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When Giants Roamed the Sky: Karl Arnstein and the Rise of Airships from Zeppelin to Goodyear Paperback – November 1, 2000


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Product Details

  • Series: Series on Ohio History and Culture
  • Paperback: 276 pages
  • Publisher: University Of Akron Press; 1st ed edition (November 1, 2000)
  • Language: English
  • ISBN-10: 1884836704
  • ISBN-13: 978-1884836701
  • Product Dimensions: 9.9 x 9 x 0.7 inches
  • Shipping Weight: 2.4 pounds (View shipping rates and policies)
  • Average Customer Review: 4.0 out of 5 stars  See all reviews (1 customer review)
  • Amazon Best Sellers Rank: #2,155,611 in Books (See Top 100 in Books)

Editorial Reviews

Review

'Very readable and informative work Chr(45) a must for airship buffs.' --Armchair Auctions Jan 2010

About the Author

Dale Topping (1917-1993) held a Ph.D. from the University of Illinois in theoretical and applied mechanics. During his career he worked for Bell Aerospace-Textron and Goodyear Aerospace Corporation.

Eric Brothers is a native of Akron and free-lance journalist. He succeeded Dale Topping as editor of Buoyant Flight.


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Most Helpful Customer Reviews

5 of 6 people found the following review helpful By Mark A. Lutz on March 29, 2007
Format: Paperback
Did you know that, during the 1920s, President Franklin D Roosevelt

was Vice President of a Company planning to build or fly

passenger airships such as the Hindenburg?

The book describes the career of the German Zeppelin Engineer,

Dr Arnstein, hired by Goodyear to design the US Navy Akron and Macon,

780 ft long flying aircraft carriers, each with 5 Curtis F9C2 fighters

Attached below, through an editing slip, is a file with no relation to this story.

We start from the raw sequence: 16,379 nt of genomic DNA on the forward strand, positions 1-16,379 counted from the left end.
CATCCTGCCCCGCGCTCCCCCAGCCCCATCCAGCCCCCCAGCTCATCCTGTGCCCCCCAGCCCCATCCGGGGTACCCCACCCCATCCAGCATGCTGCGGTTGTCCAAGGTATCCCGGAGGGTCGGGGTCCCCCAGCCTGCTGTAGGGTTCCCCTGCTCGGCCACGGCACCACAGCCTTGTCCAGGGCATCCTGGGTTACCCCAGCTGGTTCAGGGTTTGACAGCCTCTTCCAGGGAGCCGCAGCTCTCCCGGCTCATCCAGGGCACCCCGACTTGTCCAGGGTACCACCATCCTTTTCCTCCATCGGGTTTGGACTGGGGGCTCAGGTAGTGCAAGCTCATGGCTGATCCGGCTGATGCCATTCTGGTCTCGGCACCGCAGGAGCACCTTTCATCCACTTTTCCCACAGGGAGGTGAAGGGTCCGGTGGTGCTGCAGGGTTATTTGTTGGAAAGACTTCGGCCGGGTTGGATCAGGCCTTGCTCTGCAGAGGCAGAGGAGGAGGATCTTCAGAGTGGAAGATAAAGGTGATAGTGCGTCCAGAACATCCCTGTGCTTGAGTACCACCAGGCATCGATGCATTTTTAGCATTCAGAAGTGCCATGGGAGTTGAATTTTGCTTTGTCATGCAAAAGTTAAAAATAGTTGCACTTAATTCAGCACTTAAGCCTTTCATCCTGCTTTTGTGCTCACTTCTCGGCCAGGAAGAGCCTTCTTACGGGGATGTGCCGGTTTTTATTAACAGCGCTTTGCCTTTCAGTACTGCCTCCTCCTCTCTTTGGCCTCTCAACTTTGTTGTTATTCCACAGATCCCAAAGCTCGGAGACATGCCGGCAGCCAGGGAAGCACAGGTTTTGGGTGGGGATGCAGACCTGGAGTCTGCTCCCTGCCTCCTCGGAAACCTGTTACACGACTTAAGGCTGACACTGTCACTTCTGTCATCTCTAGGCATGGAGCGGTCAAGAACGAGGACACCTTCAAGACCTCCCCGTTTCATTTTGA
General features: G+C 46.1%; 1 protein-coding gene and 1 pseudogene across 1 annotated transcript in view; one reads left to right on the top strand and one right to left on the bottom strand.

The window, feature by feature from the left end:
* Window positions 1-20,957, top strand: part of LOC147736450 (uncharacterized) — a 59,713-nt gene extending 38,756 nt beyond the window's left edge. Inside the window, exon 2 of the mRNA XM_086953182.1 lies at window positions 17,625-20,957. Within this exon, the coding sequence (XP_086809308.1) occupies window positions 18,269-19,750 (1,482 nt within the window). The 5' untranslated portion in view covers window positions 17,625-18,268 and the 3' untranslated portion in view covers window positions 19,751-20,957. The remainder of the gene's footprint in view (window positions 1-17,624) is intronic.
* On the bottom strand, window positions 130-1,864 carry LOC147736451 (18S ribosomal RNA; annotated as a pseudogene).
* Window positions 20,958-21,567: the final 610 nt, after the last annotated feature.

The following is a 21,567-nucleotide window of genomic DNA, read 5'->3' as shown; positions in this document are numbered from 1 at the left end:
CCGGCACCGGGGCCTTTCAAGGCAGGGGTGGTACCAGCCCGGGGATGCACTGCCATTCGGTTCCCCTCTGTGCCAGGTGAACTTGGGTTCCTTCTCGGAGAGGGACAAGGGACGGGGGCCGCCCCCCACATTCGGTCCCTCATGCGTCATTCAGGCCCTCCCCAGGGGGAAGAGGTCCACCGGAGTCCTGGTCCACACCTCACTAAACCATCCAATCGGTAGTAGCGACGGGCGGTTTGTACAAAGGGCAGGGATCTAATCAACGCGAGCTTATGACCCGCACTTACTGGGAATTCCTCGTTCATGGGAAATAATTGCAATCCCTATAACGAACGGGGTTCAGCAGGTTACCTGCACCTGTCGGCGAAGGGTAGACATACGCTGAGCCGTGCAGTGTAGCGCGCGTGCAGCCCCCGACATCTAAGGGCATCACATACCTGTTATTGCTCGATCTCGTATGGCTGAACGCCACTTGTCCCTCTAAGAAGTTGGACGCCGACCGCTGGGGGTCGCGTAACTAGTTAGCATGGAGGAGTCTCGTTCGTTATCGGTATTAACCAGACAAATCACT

inside. The man when to 2 different German Universities simultaneously

and got a degree from each in the time most of us get

just one degree at one University.

You can see the N2Y trainer used with the airships in the

National Museum of Naval Aviation at NAS Pensacola, Florida,

and the F9C2 at the Smithsonian.

The Airships themselves are on the bottom of the ocean.

Even today, our ocean-surface Aircraft Carriers operate at maybe

35 knots. The Flying Carriers of the early 1930s operated at 70 knots -

twice the speed of delivery of planes where needed. Their plane operations

were 100% successful - never a plane lost in mid-air

launch or recovery.

My father flew US Navy ASW Airships during WW2, and knew of the

Akron and Macon - the Macon had been flying just 7 years before

he was trained in 1942, and the huge WW2 Blimp hangars still standing,

for example at Lakehurst, NJ and Sunnyvale/Mountain-View, CA,

were built to handle planned WW2 rigids even bigger than the Macon.

When I showed Dad a photo of the Macon's crew, he was astonished

to see almost 100 men. Dad's small K-type airships, enthusiastically

supported by president FDR, flew with a crew of 10.
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